Defend Truth


Not speechless, but voiceless


Jon Foster-Pedley is chair of the British Chamber of Business in southern Africa. He is also dean and director of Henley Business School Africa. It is part of the University of Reading UK, originally an extension college of Oxford University, renowned for its leadership in climate science, finance, property management and executive education, and one of the most international universities in Britain. Henley is committed to transformation and holds a Level 2 B-BBEE ranking. If you would like to find out how you could unlock your future with Henley Africa, go to

Akin to the distinction between merely hearing and actively listening, the faculty of speech and the ability to give voice to one’s considered and eloquently conveyed opinions should not be confused. The very essence of business schools is to teach students to think deeply, formulate views and opinions and then, with courage, conviction and compassion, give voice to those opinions.

What is the role of a business school when it comes to initiating or participating in public debate and dialogue about the pressing issues that challenge our young society? Should the business schools themselves take a stand on key issues? Or should they only offer a platform on which students and guests can debate such things?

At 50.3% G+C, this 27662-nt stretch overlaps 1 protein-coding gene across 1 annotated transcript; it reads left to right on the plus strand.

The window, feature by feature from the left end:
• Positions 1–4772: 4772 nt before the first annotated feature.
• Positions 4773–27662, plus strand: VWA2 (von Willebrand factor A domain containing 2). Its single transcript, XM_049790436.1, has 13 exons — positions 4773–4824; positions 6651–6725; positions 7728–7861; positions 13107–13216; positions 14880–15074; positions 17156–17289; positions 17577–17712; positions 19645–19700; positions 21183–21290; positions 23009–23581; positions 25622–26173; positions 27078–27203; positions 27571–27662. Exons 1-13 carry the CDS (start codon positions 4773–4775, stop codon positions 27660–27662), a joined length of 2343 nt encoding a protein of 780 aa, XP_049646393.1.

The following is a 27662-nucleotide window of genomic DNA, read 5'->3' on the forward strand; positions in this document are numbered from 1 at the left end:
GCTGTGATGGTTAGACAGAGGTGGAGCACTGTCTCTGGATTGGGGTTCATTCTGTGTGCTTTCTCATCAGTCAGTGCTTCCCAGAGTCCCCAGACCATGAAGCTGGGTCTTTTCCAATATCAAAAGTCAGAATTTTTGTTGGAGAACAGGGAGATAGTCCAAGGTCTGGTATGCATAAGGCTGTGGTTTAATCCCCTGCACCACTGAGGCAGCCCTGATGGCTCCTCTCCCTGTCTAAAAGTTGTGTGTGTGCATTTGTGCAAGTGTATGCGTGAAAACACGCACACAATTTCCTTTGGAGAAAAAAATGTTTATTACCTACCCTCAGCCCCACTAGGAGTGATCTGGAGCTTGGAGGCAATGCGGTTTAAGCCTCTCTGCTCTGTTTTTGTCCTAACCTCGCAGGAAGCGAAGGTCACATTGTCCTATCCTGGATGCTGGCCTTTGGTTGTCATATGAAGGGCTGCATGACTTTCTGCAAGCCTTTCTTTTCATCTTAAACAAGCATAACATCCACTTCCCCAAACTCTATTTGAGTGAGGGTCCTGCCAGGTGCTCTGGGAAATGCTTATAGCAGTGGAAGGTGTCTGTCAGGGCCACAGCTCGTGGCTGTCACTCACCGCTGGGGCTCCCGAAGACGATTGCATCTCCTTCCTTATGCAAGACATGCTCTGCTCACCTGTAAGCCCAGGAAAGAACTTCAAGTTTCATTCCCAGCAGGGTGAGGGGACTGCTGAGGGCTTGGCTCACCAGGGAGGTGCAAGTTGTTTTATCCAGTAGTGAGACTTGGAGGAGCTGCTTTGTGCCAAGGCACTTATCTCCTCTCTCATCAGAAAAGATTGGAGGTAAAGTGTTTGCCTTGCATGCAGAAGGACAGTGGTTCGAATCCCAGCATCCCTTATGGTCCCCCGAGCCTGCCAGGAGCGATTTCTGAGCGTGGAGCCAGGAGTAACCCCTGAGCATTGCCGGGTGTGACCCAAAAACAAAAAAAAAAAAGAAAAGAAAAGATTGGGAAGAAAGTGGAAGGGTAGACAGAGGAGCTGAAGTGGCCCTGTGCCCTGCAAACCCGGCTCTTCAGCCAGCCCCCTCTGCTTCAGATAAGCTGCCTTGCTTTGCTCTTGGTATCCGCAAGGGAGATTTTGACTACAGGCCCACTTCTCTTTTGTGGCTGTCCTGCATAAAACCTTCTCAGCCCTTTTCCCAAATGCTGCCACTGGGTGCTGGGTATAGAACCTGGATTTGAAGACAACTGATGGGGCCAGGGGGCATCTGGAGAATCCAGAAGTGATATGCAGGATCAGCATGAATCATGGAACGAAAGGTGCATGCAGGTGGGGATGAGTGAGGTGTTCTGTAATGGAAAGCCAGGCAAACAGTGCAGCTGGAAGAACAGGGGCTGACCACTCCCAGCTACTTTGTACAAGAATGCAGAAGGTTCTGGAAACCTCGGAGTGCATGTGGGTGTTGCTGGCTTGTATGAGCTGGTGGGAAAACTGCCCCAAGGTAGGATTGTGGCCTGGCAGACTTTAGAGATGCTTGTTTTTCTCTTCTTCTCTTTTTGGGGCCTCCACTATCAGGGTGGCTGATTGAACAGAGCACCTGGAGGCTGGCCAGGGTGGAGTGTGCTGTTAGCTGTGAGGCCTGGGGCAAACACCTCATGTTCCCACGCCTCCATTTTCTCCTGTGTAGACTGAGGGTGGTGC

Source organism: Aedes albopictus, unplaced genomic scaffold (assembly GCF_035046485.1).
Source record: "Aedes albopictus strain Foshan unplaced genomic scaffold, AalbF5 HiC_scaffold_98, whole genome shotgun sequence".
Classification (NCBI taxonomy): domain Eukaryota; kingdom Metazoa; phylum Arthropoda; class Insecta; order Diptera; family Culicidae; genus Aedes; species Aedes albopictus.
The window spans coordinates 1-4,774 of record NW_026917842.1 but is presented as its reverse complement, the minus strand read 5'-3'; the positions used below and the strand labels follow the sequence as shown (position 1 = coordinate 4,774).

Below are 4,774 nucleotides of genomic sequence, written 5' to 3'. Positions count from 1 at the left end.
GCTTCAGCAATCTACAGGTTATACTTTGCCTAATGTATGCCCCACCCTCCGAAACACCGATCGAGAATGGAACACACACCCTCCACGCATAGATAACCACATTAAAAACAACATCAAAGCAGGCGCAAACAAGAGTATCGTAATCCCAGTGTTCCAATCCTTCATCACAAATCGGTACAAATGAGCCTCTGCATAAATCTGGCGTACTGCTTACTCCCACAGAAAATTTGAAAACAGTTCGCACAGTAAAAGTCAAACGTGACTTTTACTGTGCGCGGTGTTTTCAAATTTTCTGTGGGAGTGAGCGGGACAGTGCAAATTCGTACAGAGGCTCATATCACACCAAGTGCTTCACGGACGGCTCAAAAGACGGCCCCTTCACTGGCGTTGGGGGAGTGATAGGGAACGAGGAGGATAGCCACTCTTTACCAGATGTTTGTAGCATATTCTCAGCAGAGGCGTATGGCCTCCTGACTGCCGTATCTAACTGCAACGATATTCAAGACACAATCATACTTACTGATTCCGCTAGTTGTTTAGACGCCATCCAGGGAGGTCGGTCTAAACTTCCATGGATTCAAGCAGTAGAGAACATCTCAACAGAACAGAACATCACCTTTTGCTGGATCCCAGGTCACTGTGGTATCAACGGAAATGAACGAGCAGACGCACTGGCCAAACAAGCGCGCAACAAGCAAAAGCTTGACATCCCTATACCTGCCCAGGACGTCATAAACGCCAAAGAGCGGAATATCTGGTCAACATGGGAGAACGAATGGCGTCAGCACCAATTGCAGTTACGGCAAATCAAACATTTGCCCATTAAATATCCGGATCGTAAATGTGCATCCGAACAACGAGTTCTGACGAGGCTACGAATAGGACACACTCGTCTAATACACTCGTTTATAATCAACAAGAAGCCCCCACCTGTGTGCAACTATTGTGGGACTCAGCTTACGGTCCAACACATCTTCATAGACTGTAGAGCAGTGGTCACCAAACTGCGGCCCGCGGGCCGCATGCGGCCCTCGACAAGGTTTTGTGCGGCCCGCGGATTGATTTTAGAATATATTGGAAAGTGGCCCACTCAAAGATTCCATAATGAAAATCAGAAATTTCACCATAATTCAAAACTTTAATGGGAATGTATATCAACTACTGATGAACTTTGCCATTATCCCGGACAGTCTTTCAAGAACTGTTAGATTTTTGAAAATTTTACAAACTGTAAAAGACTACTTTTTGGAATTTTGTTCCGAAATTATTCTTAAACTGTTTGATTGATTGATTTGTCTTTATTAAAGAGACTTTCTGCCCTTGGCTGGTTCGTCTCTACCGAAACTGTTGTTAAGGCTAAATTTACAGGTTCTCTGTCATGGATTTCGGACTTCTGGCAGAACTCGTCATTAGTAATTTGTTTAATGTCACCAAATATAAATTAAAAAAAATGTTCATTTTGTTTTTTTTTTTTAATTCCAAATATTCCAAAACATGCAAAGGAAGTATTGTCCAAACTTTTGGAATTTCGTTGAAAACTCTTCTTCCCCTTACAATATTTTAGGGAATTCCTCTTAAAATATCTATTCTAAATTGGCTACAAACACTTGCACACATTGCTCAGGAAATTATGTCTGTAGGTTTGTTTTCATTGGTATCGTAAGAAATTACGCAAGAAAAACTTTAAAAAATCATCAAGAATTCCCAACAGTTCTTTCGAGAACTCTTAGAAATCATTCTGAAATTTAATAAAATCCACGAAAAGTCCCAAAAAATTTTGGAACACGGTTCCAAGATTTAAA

I believe not only should business schools help people think divergently and see multiple, complex perspectives, but we should also encourage them to think convergently, to develop interpretations and clear insights based on quality analysis and rich systemic “sense-making”. But we should go further. We should also lead them in the imperfect and sometimes scary art of taking a position and having a point of view.  Which, when expressed and shared publically, becomes an opinion.

Opinions have value. I would argue they are a high end-point of debate and learning, leading to action, or to avoiding knee-jerk reactions. Opinions are hard. They expose one to public scrutiny and challenge, be it well-informed and well-intentioned or prejudiced and self-interested. After all we don’t know if our opinions are true or false. We believe they are, as I believe my opinion here is.  The art of advocacy is that of both expressing our opinions and of revealing the reasoning by which we reached them, so that others may understand and if necessary challenge us, to enrich our learning. Reaching an opinion requires a sense of timing, neither prematurely ill-considered nor too late, or leading to analysis paralysis. Opinions pin one’s colours to the mast. They can move people from monkish, cerebral detachment to the imperfect, messy world of management and action; the world where positive differences are made to real people’s lives in real time.